Following through on its threat issued last week, Israel's Shas Party formally resigned from the coalition government, leaving Prime Minister Ehud Barak with a minority in parliament. The move, which under law will not take effect for 48 hours, also was seen as jeopardizing Barak's prospects for concluding a peace deal with Palestinians by September. Aides to Barak said efforts to woo Shas back probably would be futile and they expected he'd try to form a new coalition.
A proposal for a Korea-style summit by Taiwan's new leader with Chinese President Jiang Zemin was largely ignored by the Beijing government. In Taipei, Chen Shui-bian invited Jiang to meet him at a time and place of the latter's choosing to discuss any issue. He also offered to support Beijing's bid to stage the 2008 Olympic Summer Games. But China's Foreign Ministry repeated demands that Chen accept its "one China" principle as a precondition to talks, adding "on this major matter ... we will not give in."
Bomb disposal experts defused an explosive device found outside the residence of Britain's secretary for Northern Ireland, and suspicion for planting it fell on Irish Republican Army dissidents. Meanwhile, the North's largest pro-British paramilitary group, the Ulster Freedom Fighters, threatened to end its six-year truce - effective immediately - if Catholics did not stop what it called the "ethnic cleansing" of Protestant neighborhoods in the capital, Belfast.
An increase in crude-oil supplies of just under 1 million barrels a day is expected to be OK'd by OPEC members meeting today in Vienna. Such an action, likely to take effect July 1, would be the second time in four months that the cartel has tried to bring down futures prices on world markets, where they have been ranging between $28 and $30 a barrel in recent weeks. Non-OPEC producers Mexico and Norway also are poised to announce increases, analysts said.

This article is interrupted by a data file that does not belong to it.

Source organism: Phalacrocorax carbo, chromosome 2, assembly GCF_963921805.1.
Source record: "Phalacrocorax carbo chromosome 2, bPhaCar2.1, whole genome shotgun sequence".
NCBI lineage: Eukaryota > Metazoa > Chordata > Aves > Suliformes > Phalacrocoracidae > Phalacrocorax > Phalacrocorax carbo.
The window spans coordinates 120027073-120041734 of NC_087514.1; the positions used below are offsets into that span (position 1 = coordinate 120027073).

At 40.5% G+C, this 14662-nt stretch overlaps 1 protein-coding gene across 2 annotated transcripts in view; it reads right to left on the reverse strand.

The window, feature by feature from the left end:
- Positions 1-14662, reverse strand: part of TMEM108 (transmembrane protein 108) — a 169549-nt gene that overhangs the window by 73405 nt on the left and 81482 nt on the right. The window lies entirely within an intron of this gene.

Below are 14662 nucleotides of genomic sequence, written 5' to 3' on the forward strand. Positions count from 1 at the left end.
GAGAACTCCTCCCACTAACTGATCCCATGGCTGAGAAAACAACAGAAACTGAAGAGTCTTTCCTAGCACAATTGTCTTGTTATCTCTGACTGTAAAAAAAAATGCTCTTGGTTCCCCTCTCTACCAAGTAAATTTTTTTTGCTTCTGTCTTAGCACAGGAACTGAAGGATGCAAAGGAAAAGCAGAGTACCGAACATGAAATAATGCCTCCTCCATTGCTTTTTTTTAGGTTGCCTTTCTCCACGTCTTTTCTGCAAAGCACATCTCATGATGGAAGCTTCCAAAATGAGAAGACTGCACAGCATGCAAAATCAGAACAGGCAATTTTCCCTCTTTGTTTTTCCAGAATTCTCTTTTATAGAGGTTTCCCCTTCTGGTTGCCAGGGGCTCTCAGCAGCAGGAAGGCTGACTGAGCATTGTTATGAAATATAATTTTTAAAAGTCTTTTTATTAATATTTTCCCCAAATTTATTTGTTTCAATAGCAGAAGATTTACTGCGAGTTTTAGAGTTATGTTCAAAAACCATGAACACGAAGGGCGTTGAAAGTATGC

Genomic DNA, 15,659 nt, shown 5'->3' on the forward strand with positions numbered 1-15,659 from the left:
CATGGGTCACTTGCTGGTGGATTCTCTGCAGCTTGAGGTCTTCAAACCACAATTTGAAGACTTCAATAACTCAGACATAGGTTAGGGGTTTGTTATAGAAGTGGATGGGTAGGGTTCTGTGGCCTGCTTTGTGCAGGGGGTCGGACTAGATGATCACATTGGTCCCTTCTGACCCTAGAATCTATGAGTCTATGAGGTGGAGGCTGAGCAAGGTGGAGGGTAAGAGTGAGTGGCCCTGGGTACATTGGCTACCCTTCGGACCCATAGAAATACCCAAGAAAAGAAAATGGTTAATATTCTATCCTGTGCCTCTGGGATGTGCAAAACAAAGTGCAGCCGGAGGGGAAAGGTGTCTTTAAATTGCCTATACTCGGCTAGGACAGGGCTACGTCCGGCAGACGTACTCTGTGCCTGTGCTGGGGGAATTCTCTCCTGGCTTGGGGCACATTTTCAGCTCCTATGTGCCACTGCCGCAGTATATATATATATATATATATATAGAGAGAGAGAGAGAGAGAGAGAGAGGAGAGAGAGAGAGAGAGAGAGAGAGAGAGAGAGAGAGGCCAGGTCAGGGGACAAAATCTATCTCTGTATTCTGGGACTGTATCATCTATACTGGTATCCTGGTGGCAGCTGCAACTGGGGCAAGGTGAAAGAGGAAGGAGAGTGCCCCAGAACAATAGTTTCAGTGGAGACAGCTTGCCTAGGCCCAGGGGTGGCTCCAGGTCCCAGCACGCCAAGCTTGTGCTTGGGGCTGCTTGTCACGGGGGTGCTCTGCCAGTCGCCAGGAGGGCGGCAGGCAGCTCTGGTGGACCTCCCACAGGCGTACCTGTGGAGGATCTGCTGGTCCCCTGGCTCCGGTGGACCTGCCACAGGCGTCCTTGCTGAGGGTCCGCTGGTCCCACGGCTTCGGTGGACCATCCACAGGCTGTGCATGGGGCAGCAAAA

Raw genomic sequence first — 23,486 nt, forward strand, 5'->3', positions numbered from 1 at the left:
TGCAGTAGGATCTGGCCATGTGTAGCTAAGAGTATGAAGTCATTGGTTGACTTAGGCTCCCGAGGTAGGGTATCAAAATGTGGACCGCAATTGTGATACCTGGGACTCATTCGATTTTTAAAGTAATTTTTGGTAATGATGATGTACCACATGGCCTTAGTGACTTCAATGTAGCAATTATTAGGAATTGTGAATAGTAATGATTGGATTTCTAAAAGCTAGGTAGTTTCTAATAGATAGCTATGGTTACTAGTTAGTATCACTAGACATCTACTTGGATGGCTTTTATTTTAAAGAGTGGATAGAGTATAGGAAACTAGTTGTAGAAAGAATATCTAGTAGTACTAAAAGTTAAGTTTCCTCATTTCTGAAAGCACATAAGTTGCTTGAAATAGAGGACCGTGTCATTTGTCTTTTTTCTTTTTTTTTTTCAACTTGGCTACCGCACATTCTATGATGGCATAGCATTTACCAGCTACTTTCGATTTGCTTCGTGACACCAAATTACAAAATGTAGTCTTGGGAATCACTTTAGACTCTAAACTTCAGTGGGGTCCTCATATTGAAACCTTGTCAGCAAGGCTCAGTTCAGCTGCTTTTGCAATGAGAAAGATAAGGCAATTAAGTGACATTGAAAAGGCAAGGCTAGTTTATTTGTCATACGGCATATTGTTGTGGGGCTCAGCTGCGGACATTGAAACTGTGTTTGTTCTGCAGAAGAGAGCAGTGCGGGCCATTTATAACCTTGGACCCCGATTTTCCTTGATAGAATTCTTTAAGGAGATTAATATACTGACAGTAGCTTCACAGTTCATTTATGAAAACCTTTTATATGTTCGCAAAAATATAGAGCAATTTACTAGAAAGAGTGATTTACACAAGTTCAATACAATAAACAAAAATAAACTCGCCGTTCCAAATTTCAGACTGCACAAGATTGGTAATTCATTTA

New sectarian fighting caused as many as 160 deaths in Indonesia's troubled Molucca islands, reports said. Another 150 people were seriously hurt and an unknown number of women and children were kidnapped in an attack on a Christian village by Muslim raiders using automatic rifles. A church and 292 houses were set on fire before soldiers dispersed the attackers. The incident was one of the worst in 18 months of religious feuding in the region.
Official election results demanded by rioters in Haiti's three largest cities Monday showed the party of former President Jean-Bertrand Aristide won all but one of 17 contested seats in the Senate. But the Elections Council said it wasn't ready to announce results of voting for seats in parliament's lower house. And it postponed another round of balloting scheduled for Sunday. From the US, where he fled to escape a death threat, council chief Leon Manus disputed the vote count, claiming Aristide's Lavalas Family movement had won only seven Senate seats.
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